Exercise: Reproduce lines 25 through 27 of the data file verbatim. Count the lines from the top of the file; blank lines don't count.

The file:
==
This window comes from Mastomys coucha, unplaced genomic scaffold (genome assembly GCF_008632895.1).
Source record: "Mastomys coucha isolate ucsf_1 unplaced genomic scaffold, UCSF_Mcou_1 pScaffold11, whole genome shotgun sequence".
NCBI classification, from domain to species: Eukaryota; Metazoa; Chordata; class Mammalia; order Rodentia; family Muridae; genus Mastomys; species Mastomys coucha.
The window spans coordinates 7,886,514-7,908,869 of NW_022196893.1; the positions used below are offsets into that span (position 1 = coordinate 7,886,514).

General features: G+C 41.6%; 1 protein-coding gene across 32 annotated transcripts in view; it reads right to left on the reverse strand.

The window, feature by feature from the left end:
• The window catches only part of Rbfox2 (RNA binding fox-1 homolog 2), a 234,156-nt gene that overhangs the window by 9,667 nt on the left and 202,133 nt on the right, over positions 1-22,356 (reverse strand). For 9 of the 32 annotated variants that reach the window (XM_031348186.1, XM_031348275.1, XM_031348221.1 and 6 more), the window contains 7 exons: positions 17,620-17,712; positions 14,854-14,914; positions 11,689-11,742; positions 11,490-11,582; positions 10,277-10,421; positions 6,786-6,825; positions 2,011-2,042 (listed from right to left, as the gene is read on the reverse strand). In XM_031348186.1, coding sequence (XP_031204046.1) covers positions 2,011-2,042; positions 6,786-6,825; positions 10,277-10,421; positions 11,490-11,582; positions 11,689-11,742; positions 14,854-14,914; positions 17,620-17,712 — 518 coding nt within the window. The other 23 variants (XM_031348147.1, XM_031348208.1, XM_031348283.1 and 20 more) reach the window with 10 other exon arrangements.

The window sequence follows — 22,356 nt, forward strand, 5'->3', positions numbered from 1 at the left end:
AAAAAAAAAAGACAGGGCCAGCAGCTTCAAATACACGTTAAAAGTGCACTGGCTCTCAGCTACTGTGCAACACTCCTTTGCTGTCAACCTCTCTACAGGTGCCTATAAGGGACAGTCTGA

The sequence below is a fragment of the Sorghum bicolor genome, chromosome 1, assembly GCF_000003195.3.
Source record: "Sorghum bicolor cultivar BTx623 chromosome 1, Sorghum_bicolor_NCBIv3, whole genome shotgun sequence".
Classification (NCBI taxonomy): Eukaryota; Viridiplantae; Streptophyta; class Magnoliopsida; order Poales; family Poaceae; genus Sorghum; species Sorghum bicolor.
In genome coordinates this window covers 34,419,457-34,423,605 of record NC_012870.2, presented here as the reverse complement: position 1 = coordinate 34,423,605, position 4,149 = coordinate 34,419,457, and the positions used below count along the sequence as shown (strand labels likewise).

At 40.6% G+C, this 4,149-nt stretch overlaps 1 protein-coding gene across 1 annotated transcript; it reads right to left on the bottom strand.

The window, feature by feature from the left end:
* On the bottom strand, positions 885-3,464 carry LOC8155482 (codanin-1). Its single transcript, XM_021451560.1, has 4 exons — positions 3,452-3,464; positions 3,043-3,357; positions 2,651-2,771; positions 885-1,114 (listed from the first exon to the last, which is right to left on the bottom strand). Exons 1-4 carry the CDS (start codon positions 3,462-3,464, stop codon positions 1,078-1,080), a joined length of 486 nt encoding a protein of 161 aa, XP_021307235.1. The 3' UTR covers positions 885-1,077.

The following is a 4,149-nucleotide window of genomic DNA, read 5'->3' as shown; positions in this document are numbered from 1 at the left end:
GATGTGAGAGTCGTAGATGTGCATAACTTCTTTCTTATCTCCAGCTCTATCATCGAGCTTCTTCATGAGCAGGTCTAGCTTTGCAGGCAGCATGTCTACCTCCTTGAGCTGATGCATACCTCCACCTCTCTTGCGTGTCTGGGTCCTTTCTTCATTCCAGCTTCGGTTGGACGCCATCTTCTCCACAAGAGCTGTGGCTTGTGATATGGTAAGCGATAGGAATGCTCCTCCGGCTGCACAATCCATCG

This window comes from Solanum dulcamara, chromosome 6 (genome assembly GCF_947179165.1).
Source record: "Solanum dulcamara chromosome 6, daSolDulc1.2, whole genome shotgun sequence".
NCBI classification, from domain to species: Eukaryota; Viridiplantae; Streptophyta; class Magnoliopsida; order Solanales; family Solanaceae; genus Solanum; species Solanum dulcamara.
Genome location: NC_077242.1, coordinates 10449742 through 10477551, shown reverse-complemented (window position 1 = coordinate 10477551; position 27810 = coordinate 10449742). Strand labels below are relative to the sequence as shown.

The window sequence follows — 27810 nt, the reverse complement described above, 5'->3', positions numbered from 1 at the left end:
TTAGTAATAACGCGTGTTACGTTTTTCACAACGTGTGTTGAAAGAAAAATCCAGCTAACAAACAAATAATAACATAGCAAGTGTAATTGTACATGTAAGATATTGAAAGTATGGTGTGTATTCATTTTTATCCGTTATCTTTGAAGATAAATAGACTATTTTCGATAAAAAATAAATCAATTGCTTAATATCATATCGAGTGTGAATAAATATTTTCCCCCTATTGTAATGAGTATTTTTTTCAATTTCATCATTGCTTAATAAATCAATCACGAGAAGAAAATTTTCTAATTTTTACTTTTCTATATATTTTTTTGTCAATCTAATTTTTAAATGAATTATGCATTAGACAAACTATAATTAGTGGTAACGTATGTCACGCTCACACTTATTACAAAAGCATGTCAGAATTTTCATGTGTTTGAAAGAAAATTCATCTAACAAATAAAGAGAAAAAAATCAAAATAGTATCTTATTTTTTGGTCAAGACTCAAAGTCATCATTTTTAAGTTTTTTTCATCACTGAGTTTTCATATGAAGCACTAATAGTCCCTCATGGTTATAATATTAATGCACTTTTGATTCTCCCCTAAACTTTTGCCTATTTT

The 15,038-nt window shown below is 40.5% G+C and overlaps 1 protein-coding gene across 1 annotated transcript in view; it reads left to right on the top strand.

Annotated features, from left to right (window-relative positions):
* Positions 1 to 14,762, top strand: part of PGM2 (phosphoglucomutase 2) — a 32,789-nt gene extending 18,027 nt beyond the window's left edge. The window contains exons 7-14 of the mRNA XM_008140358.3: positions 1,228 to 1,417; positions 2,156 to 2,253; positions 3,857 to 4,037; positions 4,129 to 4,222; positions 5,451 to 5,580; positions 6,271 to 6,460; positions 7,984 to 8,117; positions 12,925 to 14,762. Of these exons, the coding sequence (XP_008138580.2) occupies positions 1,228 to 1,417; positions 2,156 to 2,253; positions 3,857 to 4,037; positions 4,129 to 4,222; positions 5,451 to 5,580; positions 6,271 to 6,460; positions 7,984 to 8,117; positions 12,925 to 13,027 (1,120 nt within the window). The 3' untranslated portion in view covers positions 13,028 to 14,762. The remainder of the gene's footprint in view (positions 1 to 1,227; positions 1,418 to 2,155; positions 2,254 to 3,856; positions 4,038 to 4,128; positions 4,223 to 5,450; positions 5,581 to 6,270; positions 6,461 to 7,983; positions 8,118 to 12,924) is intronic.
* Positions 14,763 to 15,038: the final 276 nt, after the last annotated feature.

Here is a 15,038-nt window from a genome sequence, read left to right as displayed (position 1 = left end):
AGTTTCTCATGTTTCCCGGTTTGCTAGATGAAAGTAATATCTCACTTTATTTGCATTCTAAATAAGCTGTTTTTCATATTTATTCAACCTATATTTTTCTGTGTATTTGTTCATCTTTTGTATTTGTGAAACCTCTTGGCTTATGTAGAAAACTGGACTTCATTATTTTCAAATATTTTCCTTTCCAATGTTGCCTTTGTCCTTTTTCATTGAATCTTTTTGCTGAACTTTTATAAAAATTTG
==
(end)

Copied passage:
The 15,038-nt window shown below is 40.5% G+C and overlaps 1 protein-coding gene across 1 annotated transcript in view; it reads left to right on the top strand.

Annotated features, from left to right (window-relative positions):
* Positions 1 to 14,762, top strand: part of PGM2 (phosphoglucomutase 2) — a 32,789-nt gene extending 18,027 nt beyond the window's left edge. The window contains exons 7-14 of the mRNA XM_008140358.3: positions 1,228 to 1,417; positions 2,156 to 2,253; positions 3,857 to 4,037; positions 4,129 to 4,222; positions 5,451 to 5,580; positions 6,271 to 6,460; positions 7,984 to 8,117; positions 12,925 to 14,762. Of these exons, the coding sequence (XP_008138580.2) occupies positions 1,228 to 1,417; positions 2,156 to 2,253; positions 3,857 to 4,037; positions 4,129 to 4,222; positions 5,451 to 5,580; positions 6,271 to 6,460; positions 7,984 to 8,117; positions 12,925 to 13,027 (1,120 nt within the window). The 3' untranslated portion in view covers positions 13,028 to 14,762. The remainder of the gene's footprint in view (positions 1 to 1,227; positions 1,418 to 2,155; positions 2,254 to 3,856; positions 4,038 to 4,128; positions 4,223 to 5,450; positions 5,581 to 6,270; positions 6,461 to 7,983; positions 8,118 to 12,924) is intronic.